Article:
For now I’ll simply thank Frizz for his inspiring A-Z series.  With Tagged L this week he is just about managing to keep me on track. Grateful thanks are also due to Julie Dawn Fox, who started the Personal A-Z Challenge a long time ago!  Some day I’ll manage to complete it for both countries.  Join me in the challenges if you can. banner4

‘K’ is for Kings (three, or more?)

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Hip hooray and happy day!  An opportunity has arisen for me to fill a gap in my much neglected Personal A-Z of Portugal.  You’d forgotten I was doing one, hadn’t you?  Me too, almost!  So today I have Frizz to thank for getting around to ‘K’ in his A- Z challenge.

A collection of kings

A confusion of kings- courtesy of Mike Bradley

First, a question for you.  How many kings do you see?  Three, or more?

I had arrived in the Algarve just after the New Year but in time for Epiphany, and was curious to see what kind of celebrations, if any, this might entail. I knew that in Spain the 6th January was dedicated to the Three Kings, and was hopeful that this might spill over the border into Portugal. I thought there was every chance, especially in my eastern corner of the Algarve.  The shops were full of Bolos Reis – the cake of kings- with their extravagant and colourful toppings.

The tradition of this cake dates back to Roman times, when a King was chosen at Roman feasts if he got the piece of cake containing a fava bean.  I rather like the legend about the Three Kings of the Orient disputing who should be the first to give baby Jesus his gift.  The decision was finally made in the same way- with a cake inside which the local baker had hidden a bean.

I was very happy to discover that there was to be a procession in Vila Real de S. Antonio, a small town on the very edge of the Algarve, with its toes in the River Guadiana.  Better still, the kings were to ferry across the Guadiana to Ayamonte, in neighbouring Spain.

Sure enough, a carnival atmosphere prevailed in Vila Real on Sunday, 6th January.  A Christmas market and ice rink were set up in the main square, Marques de Pombal, with jars of honey and every variety of cake adorning the stalls.  Trying to avert my eyes, I made my way to the Cultural Centre, where I knew there was a Nativity display.  It was enchanting.  As I emerged I was delighted to hear the ‘oompah’ sounds of a band.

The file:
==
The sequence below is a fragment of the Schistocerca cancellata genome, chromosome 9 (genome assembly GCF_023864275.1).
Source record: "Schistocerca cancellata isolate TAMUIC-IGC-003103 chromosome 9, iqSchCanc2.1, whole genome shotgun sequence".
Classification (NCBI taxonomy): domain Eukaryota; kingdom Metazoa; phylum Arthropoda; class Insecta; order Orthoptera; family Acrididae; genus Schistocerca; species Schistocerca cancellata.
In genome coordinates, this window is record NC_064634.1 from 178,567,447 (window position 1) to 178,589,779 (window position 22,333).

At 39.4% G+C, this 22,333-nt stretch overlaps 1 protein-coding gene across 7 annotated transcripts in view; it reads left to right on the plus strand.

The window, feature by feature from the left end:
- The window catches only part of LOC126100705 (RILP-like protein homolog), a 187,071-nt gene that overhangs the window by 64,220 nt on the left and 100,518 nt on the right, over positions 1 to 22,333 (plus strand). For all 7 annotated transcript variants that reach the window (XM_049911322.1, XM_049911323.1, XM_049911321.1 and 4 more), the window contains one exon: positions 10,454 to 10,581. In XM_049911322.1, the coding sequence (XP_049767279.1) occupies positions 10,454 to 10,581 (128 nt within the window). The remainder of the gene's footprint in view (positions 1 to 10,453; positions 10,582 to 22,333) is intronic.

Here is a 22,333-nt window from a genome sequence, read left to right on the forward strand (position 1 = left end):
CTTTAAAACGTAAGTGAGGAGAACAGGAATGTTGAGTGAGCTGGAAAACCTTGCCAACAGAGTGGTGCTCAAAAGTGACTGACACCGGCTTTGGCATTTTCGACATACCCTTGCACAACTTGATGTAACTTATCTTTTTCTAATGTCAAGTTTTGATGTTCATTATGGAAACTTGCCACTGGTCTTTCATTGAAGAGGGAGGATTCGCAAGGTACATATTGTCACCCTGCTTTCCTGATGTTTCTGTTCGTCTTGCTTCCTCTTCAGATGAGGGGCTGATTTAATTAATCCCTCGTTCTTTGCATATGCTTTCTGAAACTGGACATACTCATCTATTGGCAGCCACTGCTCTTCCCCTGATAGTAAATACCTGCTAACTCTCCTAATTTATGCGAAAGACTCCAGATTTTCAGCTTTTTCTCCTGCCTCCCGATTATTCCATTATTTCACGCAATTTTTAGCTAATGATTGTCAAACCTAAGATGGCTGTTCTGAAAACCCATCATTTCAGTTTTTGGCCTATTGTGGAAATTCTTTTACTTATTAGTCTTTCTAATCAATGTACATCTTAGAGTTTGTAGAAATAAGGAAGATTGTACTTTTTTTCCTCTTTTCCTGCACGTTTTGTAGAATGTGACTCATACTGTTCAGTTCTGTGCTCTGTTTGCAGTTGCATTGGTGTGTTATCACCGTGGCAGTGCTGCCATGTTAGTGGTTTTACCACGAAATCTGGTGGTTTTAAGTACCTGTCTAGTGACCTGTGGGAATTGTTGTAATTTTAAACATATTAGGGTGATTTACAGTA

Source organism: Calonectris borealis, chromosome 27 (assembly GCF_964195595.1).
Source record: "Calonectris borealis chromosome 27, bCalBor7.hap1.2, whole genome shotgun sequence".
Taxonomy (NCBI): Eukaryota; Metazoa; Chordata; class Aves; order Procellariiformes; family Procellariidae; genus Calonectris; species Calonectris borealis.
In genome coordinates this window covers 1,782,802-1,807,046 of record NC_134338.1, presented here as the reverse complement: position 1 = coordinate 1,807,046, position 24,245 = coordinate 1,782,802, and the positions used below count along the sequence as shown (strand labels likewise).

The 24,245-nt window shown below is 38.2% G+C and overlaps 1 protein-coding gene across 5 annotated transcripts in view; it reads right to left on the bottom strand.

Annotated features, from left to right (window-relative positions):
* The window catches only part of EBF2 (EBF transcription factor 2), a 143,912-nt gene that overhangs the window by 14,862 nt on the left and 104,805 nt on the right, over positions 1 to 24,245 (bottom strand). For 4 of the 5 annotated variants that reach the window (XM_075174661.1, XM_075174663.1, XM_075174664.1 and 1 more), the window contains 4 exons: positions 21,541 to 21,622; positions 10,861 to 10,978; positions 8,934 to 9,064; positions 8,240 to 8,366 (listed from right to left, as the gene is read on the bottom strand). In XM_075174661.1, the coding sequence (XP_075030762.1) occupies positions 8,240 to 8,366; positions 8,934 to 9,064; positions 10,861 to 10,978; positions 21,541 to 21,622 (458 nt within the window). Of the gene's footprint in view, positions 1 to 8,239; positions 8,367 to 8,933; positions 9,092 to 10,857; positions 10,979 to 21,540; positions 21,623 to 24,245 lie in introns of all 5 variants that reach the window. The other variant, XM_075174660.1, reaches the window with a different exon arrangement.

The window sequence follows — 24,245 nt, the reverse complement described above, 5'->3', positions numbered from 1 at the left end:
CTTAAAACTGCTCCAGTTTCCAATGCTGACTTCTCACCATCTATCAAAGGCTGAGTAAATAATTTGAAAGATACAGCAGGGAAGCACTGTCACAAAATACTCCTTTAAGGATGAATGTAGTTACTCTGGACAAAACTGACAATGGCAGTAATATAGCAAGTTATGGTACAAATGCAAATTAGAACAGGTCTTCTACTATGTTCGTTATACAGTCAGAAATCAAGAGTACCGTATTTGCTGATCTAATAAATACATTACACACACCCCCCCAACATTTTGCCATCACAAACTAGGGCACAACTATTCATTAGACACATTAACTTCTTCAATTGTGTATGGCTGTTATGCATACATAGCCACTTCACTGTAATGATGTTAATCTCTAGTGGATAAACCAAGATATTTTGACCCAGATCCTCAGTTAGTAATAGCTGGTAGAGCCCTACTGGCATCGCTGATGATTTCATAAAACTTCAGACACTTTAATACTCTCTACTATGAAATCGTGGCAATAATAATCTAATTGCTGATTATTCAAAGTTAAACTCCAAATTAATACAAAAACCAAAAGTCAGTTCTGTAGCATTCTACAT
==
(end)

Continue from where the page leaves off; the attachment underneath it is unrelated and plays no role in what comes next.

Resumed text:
Ambling along the street, with caskets of bonbons and flashing smiles, came a procession of kings.  Cordially they distributed sweets and paused to chat or have their photo taken.  It was all very casual and laidback, rather than kingly, but no less charming for that. A dais was set up awaiting them in the square, and soon they were enthroned, hurling the last of their sweets to the cheering crowd.

Beat a retreat?

Beat a retreat?

Thinking that I might manage two processions ‘for the price of one’, and wondering how it would be on the Spanish side of the border, I craftily caught the 12.30 ferry across to Ayamonte.  In January there is a 2 hour time difference between the two countries, so my arrival, 10 minutes later, was at 14.40.  A time at which all self respecting Spaniards are eating.  There was no sign of an impending celebration so, after a leisurely stroll and a delicious ‘biscuit’ flavoured icecream, I returned to the ferry terminal.

Sitting on board, gazing at the river, I became aware of a party of excited children boarding the ferry.  As we left the shore, the adults in the party proceeded to dish out sizeable portions of bolo rei, oozing with cream.  I had high hopes, but was obviously too tall to be regarded as one of their charges.  Nearing the Portuguese shore, I realised just what was happening.  The Kings, minus their band (who had presumably gone to lunch at Portuguese time), were strolling to the terminal, to meet the ferry. As the gangway came down, whistles and cheers and waving of flags greeted the sovereigns. Smiling amiably, they were destined for Spain, their caskets newly filled.

3 kings

I never did fathom out who were the genuine kings and who were the ‘imposters’, but they were a handsome bunch, don’t you think?  I hope you enjoyed my entry for ‘K’.

Many thanks to Frizz for hosting his A-Z challenge, and to Julie Dawn Fox, whose idea the personal A-Z series was.  Please click on the links or logos for more information.

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‘I’ is for Irena and “idziemy!”

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It’s way too long since I ventured into my A-Z of Poland, so I’m going to introduce to you another of my cousins.  A lady who loves to dance and always has a warm smile for me, Irena works hard for a living.  She and Arkadiusz (Arek for short) run a market garden in their home town, Bełchatów.  Arek grows many of his own plants and seeds to sell in his shop, which specialises in garden products.  Whenever she can, Irena helps out in the shop, which she loves to do. Usually this is in addition to factory work, or whatever she can find, to help with the family finances.

Irena with Dad in her garden, 2008

Irena with Dad in her garden, which provides plants for the shop

Irena is the daughter of my aunt Lusia, one of Dad’s sisters, and her husband Zbigniew, whom I never met.  When first we got together the photos would come out, many of them tiny squares of black and white, but precious memories, every one.  I would try to piece together the story and remember the names of family members who died long before I had the chance to meet them.

Lusia and Zbigniew

This is one of several photos that were emailed to us when Dad first made contact with his family. It’s a touching story, which many of you know.

Irena and Arek have two lovely children, Robert, a quiet young man, 22 this month, and his vivacious and beautiful younger sister, Weronika. (remember, the ‘w’ sounds like our’v’)

Arek in the foreground, with Irena behind him and Weronika, with golden red hair at the back

Arek in the foreground, with Irena behind him and Weronika, with golden red hair, at the back